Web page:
On Instagram and TikTok, there are dozens of accounts showing beekeepers at work. Some people are perfectly coiffed and made up; others are realistically sweaty, working in full suits or light veils or in no protective gear at all. Their videos appear to reflect real beekeeping, provided you haven’t done a lot of this kind of work in real life. But after a while, the content starts to look mechanically produced: the same close-up shots of bees crawling over honeycomb or smiling beekeepers holding up frames pulled from the hive. Something is lost in those pictures—instead of opening up the wonder and specificity of the world, they flatten it into one more image to scroll past unthinkingly.

And yet I, too, have this urge to whip my phone out in the apiary and freeze whatever I’m looking at on an endless video loop.

Not long ago, the time a beekeeper spent in the apiary would have consisted of quiet moments. Now I drive between beeyards playing music through a streaming service and log my break at a taco truck on the app that tracks my hours. Sometimes I get a cellphone call when I’m in my bee suit, a hive open in front of me, and I answer it on speaker: “I’m in bees. Can I call you back?” I have an app on my phone called iNaturalist where I upload photos of wildflowers and insects I don’t recognize. It matches them to its online pool of images and provides suggestions as to what they might be: bindweed, clockweed, fumitory, marsh elder.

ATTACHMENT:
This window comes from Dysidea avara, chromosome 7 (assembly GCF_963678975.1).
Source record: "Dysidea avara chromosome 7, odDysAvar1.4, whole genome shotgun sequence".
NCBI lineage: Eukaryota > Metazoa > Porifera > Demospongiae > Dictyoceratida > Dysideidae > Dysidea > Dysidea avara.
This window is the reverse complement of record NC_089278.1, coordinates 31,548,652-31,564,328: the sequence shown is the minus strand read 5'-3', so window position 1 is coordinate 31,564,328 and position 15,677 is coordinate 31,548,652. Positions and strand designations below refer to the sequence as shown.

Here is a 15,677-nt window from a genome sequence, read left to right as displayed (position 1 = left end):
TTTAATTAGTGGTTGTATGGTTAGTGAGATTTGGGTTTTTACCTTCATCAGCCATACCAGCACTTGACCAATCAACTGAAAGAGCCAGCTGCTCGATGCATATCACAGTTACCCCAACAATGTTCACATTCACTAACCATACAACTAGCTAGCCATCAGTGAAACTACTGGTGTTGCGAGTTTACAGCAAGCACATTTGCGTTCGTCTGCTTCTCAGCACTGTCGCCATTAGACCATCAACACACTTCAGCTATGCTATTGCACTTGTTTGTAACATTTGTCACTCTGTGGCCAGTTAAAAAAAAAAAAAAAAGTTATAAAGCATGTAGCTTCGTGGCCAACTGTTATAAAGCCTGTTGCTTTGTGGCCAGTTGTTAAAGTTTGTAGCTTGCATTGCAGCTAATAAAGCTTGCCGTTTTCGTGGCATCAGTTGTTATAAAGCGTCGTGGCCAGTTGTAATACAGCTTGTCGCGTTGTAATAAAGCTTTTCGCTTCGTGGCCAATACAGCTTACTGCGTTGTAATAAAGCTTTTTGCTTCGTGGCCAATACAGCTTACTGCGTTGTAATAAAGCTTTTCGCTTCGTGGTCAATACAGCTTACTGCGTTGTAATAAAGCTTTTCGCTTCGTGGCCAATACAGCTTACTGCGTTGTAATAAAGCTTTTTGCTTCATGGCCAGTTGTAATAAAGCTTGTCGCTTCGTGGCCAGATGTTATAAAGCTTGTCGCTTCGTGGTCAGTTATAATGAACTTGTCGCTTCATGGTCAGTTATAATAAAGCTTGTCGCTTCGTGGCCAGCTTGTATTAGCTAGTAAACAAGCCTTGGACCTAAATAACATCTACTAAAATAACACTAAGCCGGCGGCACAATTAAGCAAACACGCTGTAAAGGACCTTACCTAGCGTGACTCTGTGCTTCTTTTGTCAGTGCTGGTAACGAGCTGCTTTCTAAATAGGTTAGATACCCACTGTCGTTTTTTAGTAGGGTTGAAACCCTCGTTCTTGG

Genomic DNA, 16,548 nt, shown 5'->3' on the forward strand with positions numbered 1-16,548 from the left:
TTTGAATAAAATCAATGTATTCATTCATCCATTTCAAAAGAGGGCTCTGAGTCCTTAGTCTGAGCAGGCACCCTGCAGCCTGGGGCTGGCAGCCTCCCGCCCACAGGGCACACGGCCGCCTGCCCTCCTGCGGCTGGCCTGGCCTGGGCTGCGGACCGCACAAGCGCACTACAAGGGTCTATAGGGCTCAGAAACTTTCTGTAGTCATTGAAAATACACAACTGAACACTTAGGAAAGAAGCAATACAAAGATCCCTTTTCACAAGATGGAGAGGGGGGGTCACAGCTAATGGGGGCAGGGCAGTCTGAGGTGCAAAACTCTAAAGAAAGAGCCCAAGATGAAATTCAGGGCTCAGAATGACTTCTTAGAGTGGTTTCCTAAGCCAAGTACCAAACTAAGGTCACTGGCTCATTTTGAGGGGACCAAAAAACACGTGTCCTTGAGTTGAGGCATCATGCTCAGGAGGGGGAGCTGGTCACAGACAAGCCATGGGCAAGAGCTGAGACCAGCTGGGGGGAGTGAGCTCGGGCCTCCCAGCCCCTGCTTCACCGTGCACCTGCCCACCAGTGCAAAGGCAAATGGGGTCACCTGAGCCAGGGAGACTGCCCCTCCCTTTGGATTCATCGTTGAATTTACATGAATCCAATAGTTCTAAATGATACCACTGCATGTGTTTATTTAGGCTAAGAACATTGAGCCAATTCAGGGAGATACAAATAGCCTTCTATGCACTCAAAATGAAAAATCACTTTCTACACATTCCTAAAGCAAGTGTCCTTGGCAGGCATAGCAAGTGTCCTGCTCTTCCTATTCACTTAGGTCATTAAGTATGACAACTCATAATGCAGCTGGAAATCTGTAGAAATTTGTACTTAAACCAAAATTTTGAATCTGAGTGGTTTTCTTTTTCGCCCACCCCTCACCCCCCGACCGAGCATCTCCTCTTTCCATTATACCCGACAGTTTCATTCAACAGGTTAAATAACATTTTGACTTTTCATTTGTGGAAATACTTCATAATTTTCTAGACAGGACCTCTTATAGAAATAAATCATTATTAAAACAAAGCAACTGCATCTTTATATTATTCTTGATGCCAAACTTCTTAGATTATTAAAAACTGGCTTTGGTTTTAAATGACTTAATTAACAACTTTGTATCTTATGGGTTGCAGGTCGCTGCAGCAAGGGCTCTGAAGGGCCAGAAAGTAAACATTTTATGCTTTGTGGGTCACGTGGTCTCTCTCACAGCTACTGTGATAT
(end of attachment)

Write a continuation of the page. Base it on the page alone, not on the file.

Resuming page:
It’s not always hostile, this penetration of the virtual into the natural world. When I misidentify a plant on the app, a neighbor helps me out with a detailed guide to distinguishing the two species I’ve confused. How pointed are the leaves? Are they covered in velvet-fine fuzz, or coarser hairs? Do they have a smell if you rub them between your fingers? One flower is native to Texas, the other an invasive species introduced by human thoughtlessness.

In both natural and virtual spaces, we inhabit a world that is shaped by human intervention. Sometimes it is deliberate—a digital rendering of wind blowing through grass, a game interface, a well-planned city, a forest that has been tended so fire doesn’t catch easily in its understory. But our carelessness and inattention also shape the world. We carry seeds to places where they weren’t meant to grow. The summers grow hotter
—and harsher.

I keep returning to the birds in Red Dead Redemption, to the hunting rifle that I carry with me into the virtual wilderness. Is it a deliberate choice to make killing things the player’s main method of interacting with the world? Perhaps I’m meant to feel complicit in its destruction. Or perhaps the game works that way because some designer’s imagination stopped there.

Honeybees are also largely considered an introduced species, a change that humans have made to the landscape. The first European settlers in America carried honeybees across the Atlantic in woven straw hives. From their apiaries, swarms of bees escaped and moved westward along the same route as European expansion, finding new hive sites first in blasted trees and sheltered caves, then in the siding of city houses, old sheds, owl boxes, water meters, and thousands of other hollow places.

Last summer was so dry the goldenrod died in fields all over the city. Deep cracks spiderwebbed the ground at our main apiary, as if the grass was becoming desert. The weather was punishingly hot. The air conditioning in the ambulance we’d retrofitted into a mobile honey harvesting room went out, and by midday, the heat inside was so oppressive the beeswax was melting off the frames of honeycomb as we uncapped them. We waited days for a repair. In the meantime, I arrived at the apiary at daybreak and worked in the cool hours, cutting the wax caps off frames of honey and spinning them out in the extractor, sticky to the elbow.